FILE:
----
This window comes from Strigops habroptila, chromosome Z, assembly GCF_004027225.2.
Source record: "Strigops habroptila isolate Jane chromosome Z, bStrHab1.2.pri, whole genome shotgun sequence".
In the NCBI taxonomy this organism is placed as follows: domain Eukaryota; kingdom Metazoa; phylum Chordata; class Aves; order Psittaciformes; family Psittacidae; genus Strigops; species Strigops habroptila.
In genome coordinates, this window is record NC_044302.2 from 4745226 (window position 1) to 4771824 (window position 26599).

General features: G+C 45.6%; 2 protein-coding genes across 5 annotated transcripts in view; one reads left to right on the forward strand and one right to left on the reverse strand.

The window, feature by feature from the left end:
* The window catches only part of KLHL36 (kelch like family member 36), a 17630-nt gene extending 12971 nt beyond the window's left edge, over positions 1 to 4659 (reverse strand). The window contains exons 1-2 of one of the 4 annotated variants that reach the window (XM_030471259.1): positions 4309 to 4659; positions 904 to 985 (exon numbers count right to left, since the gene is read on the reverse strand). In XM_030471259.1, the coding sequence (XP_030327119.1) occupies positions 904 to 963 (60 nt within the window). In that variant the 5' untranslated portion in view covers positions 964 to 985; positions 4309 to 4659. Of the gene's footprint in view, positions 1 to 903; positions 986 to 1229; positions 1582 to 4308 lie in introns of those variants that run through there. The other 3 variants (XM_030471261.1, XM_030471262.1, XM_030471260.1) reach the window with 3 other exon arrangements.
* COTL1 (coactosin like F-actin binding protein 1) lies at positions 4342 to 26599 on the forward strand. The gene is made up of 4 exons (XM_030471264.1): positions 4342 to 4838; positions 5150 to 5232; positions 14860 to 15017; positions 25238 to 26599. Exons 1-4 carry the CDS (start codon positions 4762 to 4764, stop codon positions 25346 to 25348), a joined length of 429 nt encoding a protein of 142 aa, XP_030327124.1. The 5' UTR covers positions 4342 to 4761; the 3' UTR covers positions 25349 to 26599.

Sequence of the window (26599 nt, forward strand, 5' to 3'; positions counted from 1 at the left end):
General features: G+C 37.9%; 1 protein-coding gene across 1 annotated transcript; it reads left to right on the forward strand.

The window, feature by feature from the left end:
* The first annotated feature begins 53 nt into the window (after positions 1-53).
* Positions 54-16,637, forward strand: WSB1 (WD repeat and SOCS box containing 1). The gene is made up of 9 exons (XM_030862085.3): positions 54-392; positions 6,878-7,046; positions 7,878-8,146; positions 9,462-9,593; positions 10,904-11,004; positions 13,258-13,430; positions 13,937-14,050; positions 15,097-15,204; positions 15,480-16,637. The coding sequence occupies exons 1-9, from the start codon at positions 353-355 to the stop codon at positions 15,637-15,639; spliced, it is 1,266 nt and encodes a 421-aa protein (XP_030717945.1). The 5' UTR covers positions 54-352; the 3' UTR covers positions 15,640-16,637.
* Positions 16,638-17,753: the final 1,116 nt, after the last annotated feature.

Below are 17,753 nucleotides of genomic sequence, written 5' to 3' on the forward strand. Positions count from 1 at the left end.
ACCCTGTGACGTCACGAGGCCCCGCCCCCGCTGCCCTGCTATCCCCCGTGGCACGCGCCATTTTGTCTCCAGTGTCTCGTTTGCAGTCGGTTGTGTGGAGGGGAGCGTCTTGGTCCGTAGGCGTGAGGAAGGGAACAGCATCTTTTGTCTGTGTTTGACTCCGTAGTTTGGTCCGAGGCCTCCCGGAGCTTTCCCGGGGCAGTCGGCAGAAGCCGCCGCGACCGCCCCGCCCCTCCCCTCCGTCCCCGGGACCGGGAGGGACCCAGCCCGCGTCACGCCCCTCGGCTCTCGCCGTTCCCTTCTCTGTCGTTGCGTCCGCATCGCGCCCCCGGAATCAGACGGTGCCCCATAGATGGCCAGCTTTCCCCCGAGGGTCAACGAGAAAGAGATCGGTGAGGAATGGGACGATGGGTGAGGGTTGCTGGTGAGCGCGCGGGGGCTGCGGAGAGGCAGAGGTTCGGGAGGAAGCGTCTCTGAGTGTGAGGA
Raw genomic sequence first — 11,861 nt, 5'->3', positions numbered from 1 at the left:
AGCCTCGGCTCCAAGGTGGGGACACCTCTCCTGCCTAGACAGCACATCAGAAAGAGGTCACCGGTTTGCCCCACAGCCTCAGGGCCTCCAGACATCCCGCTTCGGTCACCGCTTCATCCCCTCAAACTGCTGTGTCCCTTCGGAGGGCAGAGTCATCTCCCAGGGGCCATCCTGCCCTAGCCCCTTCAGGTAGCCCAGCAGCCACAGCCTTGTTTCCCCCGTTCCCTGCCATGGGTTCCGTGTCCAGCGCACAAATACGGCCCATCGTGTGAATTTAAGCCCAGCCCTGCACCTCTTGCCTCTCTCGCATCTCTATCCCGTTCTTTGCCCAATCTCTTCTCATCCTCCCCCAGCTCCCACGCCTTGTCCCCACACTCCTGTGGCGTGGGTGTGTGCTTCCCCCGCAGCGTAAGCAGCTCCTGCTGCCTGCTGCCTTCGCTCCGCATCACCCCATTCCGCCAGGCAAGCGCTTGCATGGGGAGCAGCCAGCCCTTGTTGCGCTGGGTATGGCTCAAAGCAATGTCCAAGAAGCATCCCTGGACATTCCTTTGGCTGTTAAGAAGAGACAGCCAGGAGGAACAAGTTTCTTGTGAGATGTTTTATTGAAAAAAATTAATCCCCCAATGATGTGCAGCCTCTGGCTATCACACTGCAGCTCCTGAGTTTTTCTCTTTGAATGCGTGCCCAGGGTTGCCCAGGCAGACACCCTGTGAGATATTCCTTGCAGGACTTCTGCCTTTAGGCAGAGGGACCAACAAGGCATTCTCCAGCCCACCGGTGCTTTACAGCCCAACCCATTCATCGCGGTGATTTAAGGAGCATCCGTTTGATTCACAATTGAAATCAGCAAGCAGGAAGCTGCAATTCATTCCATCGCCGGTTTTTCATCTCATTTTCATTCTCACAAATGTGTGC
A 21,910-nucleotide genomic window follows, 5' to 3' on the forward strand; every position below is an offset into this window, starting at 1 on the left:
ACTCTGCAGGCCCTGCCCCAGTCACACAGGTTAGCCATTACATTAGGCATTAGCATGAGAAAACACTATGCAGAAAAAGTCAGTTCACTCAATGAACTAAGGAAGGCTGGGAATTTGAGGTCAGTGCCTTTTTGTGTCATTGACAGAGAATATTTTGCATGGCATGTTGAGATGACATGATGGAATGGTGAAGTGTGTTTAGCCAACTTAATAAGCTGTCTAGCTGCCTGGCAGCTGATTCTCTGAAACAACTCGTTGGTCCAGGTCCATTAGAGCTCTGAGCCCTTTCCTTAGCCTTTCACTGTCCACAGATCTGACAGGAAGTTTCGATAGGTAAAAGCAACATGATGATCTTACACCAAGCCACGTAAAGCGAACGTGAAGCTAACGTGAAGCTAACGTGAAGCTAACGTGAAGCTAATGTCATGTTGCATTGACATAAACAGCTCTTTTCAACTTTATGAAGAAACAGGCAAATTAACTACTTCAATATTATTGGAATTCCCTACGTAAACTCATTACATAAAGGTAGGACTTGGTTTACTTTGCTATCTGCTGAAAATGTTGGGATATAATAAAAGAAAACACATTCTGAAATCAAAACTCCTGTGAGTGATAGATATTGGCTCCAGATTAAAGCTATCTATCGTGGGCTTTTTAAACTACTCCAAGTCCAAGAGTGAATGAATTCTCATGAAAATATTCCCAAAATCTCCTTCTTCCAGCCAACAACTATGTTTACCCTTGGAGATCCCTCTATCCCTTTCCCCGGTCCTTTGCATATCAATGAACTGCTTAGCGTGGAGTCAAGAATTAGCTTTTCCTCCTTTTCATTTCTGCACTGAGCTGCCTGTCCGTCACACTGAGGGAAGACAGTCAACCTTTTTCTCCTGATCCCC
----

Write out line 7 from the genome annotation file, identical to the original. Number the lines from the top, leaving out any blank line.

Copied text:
* The window catches only part of KLHL36 (kelch like family member 36), a 17630-nt gene extending 12971 nt beyond the window's left edge, over positions 1 to 4659 (reverse strand). The window contains exons 1-2 of one of the 4 annotated variants that reach the window (XM_030471259.1): positions 4309 to 4659; positions 904 to 985 (exon numbers count right to left, since the gene is read on the reverse strand). In XM_030471259.1, the coding sequence (XP_030327119.1) occupies positions 904 to 963 (60 nt within the window). In that variant the 5' untranslated portion in view covers positions 964 to 985; positions 4309 to 4659. Of the gene's footprint in view, positions 1 to 903; positions 986 to 1229; positions 1582 to 4308 lie in introns of those variants that run through there. The other 3 variants (XM_030471261.1, XM_030471262.1, XM_030471260.1) reach the window with 3 other exon arrangements.